Recovering From Dental Sedation: How Long Does It Take for Sedation to Wear Off?

Updated on April 14, 2023
Dental drills and instruments close up

Not everyone looks forward to their visit with the dentist. Either due to a past traumatic experience or general fear of doctors — going to the dentist makes lots of patients anxious. Luckily, modern medicine has tools to keep this anxiety at bay. 

Dental sedation is a popular option that promises less pain and anxiety to dental patients. There are three levels of sedation: minimal, moderate, and deep. Another method of dental sedation is through general anesthesia, which is used mostly for rigorous and time-consuming dental procedures. The level of sedation will depend on a myriad of factors such as a patient’s health, age, medical condition, etc. These factors must be carefully assessed by the professional performing the procedure. Note that all types of sedation require the patient to avoid eating heavily for eight hours and drinking clear liquids for two hours before the procedure. 

Types of Minimal Sedation

There are two types of minimal sedation: nitrous oxide (or “laughing gas”) and oral sedation. 

Laughing Gas: How Long Does Nitrous Oxide Last?

Nitrous oxide, more popularly known as “laughing gas,” provides temporary sedation and is administered via mask or nosepiece inhalation. 

While it is relatively safe, the use of laughing gas is not advisable for those patients that are in the early stage of pregnancy (first trimester) or those with chronic obstructive pulmonary disease (COPD), methylenetetrahydrofolate reductase deficiency, cobalamin deficiency, bleomycin sulfate, or any history of drug addiction. 

It is dubbed as “laughing gas” because it induces a euphoric effect as well as a sensation of numbness in the patient once inhaled. This effect is easily reversible by administering pure oxygen to the patient.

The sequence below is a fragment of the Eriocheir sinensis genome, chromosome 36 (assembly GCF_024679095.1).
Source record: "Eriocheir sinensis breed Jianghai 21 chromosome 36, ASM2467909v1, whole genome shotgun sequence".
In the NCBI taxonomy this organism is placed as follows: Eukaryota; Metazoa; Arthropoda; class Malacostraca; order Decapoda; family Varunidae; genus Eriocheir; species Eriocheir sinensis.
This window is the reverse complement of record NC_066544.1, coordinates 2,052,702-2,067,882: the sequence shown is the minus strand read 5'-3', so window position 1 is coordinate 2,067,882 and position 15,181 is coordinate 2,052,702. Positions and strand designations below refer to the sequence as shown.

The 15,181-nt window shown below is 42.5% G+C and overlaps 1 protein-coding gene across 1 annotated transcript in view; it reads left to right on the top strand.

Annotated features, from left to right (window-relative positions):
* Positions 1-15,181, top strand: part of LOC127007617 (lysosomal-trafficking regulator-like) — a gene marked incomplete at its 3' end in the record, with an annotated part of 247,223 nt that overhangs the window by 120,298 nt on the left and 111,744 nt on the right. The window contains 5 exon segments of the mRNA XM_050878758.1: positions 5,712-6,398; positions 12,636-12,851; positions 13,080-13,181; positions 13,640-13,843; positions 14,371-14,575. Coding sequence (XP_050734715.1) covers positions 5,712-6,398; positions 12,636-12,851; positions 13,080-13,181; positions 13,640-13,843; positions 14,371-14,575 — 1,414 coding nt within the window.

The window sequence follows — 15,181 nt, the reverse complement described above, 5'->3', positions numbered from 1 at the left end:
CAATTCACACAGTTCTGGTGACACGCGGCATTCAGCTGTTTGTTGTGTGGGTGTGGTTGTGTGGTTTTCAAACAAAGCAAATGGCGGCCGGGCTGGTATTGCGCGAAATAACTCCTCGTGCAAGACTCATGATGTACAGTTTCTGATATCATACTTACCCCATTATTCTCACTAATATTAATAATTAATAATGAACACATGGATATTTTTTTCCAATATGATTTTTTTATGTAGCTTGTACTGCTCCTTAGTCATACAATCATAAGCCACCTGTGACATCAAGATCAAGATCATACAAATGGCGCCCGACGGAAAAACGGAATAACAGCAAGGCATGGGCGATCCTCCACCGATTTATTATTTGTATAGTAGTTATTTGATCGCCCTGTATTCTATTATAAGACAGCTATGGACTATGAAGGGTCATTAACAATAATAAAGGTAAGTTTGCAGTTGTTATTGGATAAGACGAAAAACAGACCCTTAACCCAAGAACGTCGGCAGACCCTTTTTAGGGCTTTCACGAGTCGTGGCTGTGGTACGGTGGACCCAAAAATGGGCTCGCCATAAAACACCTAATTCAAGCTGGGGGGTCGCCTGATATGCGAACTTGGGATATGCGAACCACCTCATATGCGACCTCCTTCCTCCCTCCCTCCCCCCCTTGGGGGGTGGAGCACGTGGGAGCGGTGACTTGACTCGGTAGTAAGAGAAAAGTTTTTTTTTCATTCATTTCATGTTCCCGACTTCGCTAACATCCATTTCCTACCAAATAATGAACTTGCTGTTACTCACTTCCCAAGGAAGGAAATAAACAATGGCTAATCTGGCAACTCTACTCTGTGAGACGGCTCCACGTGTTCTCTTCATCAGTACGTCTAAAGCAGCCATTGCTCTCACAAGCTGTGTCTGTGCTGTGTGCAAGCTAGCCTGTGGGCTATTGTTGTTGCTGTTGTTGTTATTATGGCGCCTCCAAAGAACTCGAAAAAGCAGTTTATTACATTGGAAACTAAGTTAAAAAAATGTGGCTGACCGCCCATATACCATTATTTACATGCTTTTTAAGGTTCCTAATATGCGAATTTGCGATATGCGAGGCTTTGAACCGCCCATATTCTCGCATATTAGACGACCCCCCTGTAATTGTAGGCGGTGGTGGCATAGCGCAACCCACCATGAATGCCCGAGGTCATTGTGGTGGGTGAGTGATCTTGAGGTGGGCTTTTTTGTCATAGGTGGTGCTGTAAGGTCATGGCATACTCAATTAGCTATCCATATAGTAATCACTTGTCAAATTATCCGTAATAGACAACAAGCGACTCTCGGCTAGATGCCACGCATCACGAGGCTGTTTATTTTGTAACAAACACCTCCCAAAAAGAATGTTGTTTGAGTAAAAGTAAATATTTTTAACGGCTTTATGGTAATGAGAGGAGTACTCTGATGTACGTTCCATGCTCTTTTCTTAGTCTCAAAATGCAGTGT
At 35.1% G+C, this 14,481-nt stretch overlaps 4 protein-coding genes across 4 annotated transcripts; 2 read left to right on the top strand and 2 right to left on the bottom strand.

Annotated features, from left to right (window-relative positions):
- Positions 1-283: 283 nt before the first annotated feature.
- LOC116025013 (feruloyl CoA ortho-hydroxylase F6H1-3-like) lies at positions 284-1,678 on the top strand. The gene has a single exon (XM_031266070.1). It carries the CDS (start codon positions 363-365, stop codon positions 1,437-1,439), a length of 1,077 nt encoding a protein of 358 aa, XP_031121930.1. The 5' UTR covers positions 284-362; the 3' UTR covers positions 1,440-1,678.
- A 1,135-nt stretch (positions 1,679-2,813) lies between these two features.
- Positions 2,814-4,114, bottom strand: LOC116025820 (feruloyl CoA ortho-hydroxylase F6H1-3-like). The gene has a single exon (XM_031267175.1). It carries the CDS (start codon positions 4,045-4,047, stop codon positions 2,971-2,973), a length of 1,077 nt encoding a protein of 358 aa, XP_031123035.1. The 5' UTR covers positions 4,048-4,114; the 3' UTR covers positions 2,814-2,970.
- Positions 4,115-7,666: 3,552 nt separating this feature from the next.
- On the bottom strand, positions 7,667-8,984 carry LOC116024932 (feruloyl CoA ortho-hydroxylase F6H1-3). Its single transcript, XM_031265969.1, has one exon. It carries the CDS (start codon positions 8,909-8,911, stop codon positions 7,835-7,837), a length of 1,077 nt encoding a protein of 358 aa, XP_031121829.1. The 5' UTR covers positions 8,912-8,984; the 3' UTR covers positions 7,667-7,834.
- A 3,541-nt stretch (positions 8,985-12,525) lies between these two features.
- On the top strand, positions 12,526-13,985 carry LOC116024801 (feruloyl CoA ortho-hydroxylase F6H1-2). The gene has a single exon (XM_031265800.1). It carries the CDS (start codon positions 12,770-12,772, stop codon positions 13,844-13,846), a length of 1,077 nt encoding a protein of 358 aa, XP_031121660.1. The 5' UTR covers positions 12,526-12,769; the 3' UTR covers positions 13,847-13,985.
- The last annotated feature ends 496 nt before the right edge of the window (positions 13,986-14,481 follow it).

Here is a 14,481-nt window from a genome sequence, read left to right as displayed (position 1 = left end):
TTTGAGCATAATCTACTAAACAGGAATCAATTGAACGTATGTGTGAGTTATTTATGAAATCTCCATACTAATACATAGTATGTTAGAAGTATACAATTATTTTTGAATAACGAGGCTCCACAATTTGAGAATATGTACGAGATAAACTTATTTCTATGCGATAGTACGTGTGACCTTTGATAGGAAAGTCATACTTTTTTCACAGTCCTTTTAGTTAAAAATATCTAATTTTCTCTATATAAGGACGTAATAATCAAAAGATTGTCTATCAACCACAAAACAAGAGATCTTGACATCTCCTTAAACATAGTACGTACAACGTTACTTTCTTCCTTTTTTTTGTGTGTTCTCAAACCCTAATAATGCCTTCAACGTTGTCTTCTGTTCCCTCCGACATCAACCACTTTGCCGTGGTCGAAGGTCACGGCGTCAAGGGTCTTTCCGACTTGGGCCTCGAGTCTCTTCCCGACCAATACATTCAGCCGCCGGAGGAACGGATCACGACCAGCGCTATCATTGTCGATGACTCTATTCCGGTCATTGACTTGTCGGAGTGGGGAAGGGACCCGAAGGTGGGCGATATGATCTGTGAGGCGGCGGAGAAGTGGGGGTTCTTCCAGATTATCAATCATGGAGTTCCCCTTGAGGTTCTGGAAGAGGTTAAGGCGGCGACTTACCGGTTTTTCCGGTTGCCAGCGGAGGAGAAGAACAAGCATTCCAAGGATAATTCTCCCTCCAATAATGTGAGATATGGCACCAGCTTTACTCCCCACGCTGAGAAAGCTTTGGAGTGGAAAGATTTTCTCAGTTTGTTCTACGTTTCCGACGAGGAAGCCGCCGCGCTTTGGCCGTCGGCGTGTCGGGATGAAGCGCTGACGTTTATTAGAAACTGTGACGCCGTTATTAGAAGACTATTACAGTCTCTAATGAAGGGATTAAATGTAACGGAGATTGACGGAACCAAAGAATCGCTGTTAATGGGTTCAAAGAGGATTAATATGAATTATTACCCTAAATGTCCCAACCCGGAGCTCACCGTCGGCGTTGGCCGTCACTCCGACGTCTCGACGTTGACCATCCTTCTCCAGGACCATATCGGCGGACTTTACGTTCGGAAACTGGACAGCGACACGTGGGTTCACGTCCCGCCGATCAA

No special preparation is needed before nitrous oxide sedation is performed. Once administered, laughing gas works within two to three minutes. Once the mask or nosepiece is removed, the effect wears off just as easily. Reports of serious risks are relatively low; however, there are still side effects that patients can experience, such as shivering, headache, nausea, and vomiting. Patients can drive themselves home after the procedure is over. 

Oral Sedation: What to Expect After?

Oral sedation is done by ingesting a sedative pill prescribed by the dentist at least one hour before the procedure. Similarly, oral sedation has very minimal side effects, which makes it a viable choice for most patients. Side effects could include headache, drowsiness, dry mouth, and loss or fogginess of memory, but these easily wear off after a couple of hours. 

While it is generally a good option, it still has some contraindications, such as early pregnancy, alcohol intoxication, depression, and some instances of glaucoma. Much like laughing gas sedation, there is no prescribed preparation before undergoing oral sedation, except for eating and drinking restrcitions.  

It will take at least two to eight hours after the pill is ingested for the side effects to wear off. Since the effect lasts longer, the patient would need to be assisted in getting home once the procedure is done. 

Moderate Sedation: How Long Does Effect Last?

There are two types of moderate sedation: peroral sedation, where sedation is administered through a sedative medicine, oftentimes in the form of a pill; and intravenous, where the sedation medication is administered intravenously or through the veins. 

Since the patient will receive a higher dose of sedation, dizziness, nausea, slurring of speech, and temporary memory loss can be expected upon waking up. There are also contraindications, such as early pregnancy, allergic reactions to sedatives, and the use of contraindicated drugs. 

The effects of the sedation wear off 30 minutes to an hour. The patient will be monitored until until they are evaluated as being able to protect their airway. After that, most patients will have recovered sufficiently enough to leave the recovery area. However, patients could still feel uneasy, groggy, or tired — but these symptoms will be gone after 24 hours. Most medicial facilities will require the patient to arrange for  someone else to drive themhome after the procedure. 

This level of sedation is the deepest among conscious sedation. The sedated patient should be closely monitored: pulse, breathing, and blood pressure should be measured during the procedure. It is therefore important that certified and accredited professionals perform the sedation. Healthcare professionals can brush up on their knowledge and get training in best practices for sedation online — by completing moderate sedation training.

Deep Sedation: What You Need to Know Before Procedure 

Deep sedation requires additional training to administer. This is often the form of sedation used by oral surgeons when a deeper level of sedation is needed to perform the necessary work.  A good example of this extraction of wisdom teeth.